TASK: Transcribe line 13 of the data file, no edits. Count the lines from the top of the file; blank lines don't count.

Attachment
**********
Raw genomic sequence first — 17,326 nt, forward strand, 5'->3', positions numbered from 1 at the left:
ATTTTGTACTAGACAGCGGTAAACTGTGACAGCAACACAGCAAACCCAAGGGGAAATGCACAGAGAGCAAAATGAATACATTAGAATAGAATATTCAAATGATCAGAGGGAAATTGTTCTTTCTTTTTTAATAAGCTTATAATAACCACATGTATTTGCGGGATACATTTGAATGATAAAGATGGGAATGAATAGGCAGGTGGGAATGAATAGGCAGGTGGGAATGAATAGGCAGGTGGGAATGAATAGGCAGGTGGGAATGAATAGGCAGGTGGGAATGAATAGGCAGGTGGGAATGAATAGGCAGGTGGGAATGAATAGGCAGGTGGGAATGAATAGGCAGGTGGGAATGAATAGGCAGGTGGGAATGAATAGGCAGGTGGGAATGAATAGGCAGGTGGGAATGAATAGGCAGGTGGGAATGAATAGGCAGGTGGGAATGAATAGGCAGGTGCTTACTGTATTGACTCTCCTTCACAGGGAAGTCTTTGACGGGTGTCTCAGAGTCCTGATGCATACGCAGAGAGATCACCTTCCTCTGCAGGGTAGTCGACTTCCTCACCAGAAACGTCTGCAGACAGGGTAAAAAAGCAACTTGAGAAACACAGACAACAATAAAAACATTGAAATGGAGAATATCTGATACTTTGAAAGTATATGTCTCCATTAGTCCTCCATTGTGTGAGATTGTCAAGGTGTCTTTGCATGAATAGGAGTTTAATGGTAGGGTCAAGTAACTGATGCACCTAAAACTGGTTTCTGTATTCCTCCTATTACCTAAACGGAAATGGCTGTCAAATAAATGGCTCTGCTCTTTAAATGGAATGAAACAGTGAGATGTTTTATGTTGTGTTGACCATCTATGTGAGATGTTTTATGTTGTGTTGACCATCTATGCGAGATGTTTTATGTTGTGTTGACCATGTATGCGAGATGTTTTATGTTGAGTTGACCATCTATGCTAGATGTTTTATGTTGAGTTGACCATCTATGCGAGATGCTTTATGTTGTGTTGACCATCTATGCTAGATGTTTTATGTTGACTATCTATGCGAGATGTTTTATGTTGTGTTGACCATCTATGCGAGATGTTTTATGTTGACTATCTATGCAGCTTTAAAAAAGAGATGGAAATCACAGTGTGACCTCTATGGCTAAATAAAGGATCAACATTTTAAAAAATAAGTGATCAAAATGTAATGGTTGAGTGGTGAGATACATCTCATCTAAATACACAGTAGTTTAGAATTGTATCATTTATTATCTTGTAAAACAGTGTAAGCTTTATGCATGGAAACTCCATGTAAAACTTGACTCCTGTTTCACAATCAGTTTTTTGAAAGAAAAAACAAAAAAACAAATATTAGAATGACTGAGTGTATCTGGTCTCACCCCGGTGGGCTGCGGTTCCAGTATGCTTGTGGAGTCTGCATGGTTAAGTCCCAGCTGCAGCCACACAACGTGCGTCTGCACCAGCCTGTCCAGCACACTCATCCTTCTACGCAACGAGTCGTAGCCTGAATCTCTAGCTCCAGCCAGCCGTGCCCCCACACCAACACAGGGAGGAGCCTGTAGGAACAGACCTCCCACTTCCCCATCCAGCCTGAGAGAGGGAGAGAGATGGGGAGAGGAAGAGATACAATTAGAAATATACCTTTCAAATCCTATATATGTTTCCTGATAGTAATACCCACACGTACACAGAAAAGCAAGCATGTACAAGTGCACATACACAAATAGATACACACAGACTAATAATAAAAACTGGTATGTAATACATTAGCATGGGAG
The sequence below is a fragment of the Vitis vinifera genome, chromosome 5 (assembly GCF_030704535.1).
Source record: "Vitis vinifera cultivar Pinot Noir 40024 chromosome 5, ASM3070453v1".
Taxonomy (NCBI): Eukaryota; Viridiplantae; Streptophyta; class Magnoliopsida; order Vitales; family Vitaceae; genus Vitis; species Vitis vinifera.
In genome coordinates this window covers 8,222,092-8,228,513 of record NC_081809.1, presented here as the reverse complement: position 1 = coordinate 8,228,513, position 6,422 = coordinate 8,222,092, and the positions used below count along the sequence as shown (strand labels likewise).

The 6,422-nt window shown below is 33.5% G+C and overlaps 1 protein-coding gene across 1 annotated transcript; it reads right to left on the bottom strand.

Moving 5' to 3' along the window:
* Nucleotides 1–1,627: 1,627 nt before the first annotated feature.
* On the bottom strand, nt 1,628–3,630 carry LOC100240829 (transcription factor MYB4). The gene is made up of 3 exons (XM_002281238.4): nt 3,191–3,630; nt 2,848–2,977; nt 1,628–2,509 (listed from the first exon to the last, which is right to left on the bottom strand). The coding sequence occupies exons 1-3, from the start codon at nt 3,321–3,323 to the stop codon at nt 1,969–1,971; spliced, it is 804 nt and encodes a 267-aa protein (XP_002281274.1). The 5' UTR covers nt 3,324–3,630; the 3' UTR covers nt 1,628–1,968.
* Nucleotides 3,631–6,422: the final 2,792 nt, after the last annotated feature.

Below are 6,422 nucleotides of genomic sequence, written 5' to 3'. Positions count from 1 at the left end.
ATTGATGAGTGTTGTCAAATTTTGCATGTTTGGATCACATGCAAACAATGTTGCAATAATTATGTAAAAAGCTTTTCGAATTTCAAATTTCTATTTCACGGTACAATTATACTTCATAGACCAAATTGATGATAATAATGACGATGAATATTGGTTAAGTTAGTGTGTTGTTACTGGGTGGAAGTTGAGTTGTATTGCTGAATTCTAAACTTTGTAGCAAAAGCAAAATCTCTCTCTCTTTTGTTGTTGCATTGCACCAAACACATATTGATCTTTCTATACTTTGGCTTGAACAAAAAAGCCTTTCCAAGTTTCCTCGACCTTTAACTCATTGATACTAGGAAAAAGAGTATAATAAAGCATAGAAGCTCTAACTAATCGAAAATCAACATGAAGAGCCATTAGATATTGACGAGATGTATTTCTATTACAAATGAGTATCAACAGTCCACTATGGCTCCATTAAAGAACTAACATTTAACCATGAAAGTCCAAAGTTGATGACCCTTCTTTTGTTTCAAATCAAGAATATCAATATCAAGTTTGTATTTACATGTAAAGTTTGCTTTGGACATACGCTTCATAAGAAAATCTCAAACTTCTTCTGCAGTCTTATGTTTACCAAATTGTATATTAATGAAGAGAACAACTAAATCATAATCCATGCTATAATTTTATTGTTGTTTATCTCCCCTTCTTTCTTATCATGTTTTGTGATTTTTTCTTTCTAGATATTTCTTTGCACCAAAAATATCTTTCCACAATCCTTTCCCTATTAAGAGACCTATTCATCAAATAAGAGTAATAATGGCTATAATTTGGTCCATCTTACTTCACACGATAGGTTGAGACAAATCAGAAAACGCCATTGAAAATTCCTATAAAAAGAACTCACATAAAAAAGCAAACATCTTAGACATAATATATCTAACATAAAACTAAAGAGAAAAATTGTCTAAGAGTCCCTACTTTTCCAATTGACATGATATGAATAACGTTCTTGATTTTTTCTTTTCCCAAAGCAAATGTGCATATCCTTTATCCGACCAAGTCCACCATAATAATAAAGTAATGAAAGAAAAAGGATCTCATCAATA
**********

ATTGATGAGTGTTGTCAAATTTTGCATGTTTGGATCACATGCAAACAATGTTGCAATAATTATGTAAAAAGCTTTTCGAATTTCAAATTTCTATTTCACGGTACAATTATACTTCATAGACCAAATTGATGATAATAATGACGATGAATATTGGTTAAGTTAGTGTGTTGTTACTGGGTGGAAGTTGAGTTGTATTGCTGAATTCTAAACTTTGTAGCAAAAGCAAAATCTCTCTCTCTTTTGTTGTTGCATTGCACCAAACACATATTGATCTTTCTATACTTTGGCTTGAACAAAAAAGCCTTTCCAAGTTTCCTCGACCTTTAACTCATTGATACTAGGAAAAAGAGTATAATAAAGCATAGAAGCTCTAACTAATCGAAAATCAACATGAAGAGCCATTAGATATTGACGAGATGTATTTCTATTACAAATGAGTATCAACAGTCCACTATGGCTCCATTAAAGAACTAACATTTAACCATGAAAGTCCAAAGTTGATGACCCTTCTTTTGTTTCAAATCAAGAATATCAATATCAAGTTTGTATTTACATGTAAAGTTTGCTTTGGACATACGCTTCATAAGAAAATCTCAAACTTCTTCTGCAGTCTTATGTTTACCAAATTGTATATTAATGAAGAGAACAACTAAATCATAATCCATGCTATAATTTTATTGTTGTTTATCTCCCCTTCTTTCTTATCATGTTTTGTGATTTTTTCTTTCTAGATATTTCTTTGCACCAAAAATATCTTTCCACAATCCTTTCCCTATTAAGAGACCTATTCATCAAATAAGAGTAATAATGGCTATAATTTGGTCCATCTTACTTCACACGATAGGTTGAGACAAATCAGAAAACGCCATTGAAAATTCCTATAAAAAGAACTCACATAAAAAAGCAAACATCTTAGACATAATATATCTAACATAAAACTAAAGAGAAAAATTGTCTAAGAGTCCCTACTTTTCCAATTGACATGATATGAATAACGTTCTTGATTTTTTCTTTTCCCAAAGCAAATGTGCATATCCTTTATCCGACCAAGTCCACCATAATAATAAAGTAATGAAAGAAAAAGGATCTCATCAATA